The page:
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Egypt's Moves Leave Democracy Advocate Bewildered

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Sam LaHood, the son of U.S. Transportation Secretary Ray Lahood, spent four weeks holed up at the U.S. Embassy in Cairo, sleeping on an air mattress part of the time and trying to fathom why the Egyptians wanted to prosecute him and his pro-democracy colleagues.

Eventually, LaHood's organization and others with employees facing prosecution paid more than $300,000 a person in bail to get them off the Egyptian travel ban, and the U.S. government flew most of them home.

Now LaHood is back in Washington, borrowing office space and thinking about his next steps. But the legal proceedings in Cairo haven't ended — a panel of judges on Thursday will begin to hear charges against LaHood and other foreign-funded democracy promoters. The Americans, among 43 democracy workers facing charges of fomenting unrest, are not expected to return to Egypt.

The episode is raising serious questions about how Egypt will approach calls for democracy and democratic institutions in the country.

'Just About Anything Was Possible'

LaHood had been running programs on voter education in Egypt and teaching new political parties how to run campaigns and develop their platforms. He says he and his colleagues at the International Republican Institute never expected to be prosecuted for their work.

But by the end, he was worried about his safety because of what he says were wild allegations in the Egyptian media against international democracy promoters.

"If someone had told me in December that it was possible that Egyptian authorities would raid our office, I would have said that's ludicrous," Lahood says. "And if someone had told me that Egyptian authorities would put a travel restriction onto people to not be able to leave the country, I would have said that was ludicrous.

"So, that those things happened I took as a sign that just about anything was possible, whether that was arrest or just facing trouble with people with their own ax to grind," he says.

LaHood was one of six Americans taken out of Egypt on a U.S. plane after posting bail; the seventh American stayed.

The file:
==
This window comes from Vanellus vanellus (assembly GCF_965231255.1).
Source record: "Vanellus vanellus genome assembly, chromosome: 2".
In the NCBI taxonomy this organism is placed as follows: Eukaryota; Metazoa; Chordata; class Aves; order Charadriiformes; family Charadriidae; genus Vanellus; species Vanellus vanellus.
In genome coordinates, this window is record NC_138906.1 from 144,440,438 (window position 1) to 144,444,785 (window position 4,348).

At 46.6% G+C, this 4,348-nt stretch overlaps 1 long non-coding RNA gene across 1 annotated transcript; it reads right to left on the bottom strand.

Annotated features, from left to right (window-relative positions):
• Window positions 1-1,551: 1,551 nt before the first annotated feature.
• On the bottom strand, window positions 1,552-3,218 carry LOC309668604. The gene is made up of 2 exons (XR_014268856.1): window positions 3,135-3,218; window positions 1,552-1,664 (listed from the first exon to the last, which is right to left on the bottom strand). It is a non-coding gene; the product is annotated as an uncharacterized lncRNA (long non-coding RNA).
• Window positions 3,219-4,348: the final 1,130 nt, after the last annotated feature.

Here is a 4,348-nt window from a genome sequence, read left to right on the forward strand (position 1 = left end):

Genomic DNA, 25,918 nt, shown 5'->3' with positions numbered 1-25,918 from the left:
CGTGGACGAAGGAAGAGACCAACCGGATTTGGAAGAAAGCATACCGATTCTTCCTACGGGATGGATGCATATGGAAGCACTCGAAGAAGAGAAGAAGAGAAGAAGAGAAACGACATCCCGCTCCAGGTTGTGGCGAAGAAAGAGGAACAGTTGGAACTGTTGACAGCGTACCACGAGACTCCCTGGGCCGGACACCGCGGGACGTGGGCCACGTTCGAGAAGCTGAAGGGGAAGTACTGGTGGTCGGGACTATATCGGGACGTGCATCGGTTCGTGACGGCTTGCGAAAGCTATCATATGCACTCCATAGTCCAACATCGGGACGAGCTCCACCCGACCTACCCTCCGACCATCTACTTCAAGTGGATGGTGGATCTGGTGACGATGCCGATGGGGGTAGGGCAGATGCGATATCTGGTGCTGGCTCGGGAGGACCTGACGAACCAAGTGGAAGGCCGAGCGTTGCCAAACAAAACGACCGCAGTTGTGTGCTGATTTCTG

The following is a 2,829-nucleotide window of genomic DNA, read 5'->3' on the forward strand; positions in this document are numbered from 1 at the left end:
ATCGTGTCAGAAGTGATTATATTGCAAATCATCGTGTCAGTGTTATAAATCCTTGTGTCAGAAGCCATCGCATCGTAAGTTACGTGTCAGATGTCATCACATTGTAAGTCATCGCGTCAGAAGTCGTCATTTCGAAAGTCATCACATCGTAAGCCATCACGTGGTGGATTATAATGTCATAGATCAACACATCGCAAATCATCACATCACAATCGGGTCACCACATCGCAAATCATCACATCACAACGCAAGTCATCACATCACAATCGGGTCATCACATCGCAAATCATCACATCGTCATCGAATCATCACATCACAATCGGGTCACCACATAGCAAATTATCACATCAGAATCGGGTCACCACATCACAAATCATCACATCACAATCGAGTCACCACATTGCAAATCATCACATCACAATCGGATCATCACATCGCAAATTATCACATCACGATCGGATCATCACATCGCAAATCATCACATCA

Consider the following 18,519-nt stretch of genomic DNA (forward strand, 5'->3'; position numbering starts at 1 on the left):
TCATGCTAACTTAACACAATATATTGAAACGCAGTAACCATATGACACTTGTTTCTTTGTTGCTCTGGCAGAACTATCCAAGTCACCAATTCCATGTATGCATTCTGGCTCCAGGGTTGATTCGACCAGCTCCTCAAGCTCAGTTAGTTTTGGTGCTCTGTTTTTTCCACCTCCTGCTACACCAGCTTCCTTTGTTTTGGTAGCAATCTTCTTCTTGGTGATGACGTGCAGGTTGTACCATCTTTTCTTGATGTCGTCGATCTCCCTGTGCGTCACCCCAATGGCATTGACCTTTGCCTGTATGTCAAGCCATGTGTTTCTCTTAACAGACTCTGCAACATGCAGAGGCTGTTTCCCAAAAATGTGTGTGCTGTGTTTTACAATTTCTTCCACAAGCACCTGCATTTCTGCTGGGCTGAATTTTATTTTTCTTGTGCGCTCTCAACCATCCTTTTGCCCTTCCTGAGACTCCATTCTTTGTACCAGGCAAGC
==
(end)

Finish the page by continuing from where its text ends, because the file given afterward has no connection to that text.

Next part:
Need For Grass-Roots Groups

Still, the issue is far from resolved, says Tamara Wittes, who recently left the State Department to join the Brookings Institution. She says key issues are at stake.

"One is whether U.S. assistance to Egypt all has to go through a centralized point in the Egyptian government or whether the U.S. can use its assistance to build independent relationships with others in Egyptian society," she says.

"The second big issue is about civil society and associational freedom and what approach is post-revolutionary Egypt going to take to its own NGOs," she says, referring to nongovernmental organizations.

For more than three decades, the U.S. has provided Egypt with over $1 billion annually in assistance. Much of the aid goes to the military, but considerable sums also go for civilian projects.

Wittes says the U.S. and others need to keep reminding Egyptian authorities that if they want the country to be a democracy, they need nongovernmental groups that hold authorities to account.

"The idea that community-based grass-roots organizations inside Egypt should be able to reach out to and partner with counterparts in other countries, this should not be controversial. This is a core component of freedom of association, well rooted in international law," she says.

Bellwether For The Region

A group of U.S. lawmakers recently came back from Egypt saying they had received assurances from a leading Islamist party in the new Egyptian Parliament that they would help resolve these issues.

LaHood says the Muslim Brotherhood is interested in getting rid of laws put in place by Hosni Mubarak, who was president for nearly three decades before his ouster a year ago.

"The Muslim Brotherhood knows better than anybody else the nasty tactics that the Mubarak government had used in the past," LaHood says. "There is within the Muslim Brotherhood — and within a lot of these other groups that are newly elected to Parliament — interest in reforming these laws to making them more open."

Egyptians are working through what Wittes of the Brookings Institution describes as a heavy legacy of authoritarianism, and she says what happens in Egypt is important for the region.

"It's culturally, economically, historically a dominant influence on the rest of the Arab world," she says. "So the path Egypt takes is going to have a significant influence on the trajectory in the rest of the region."

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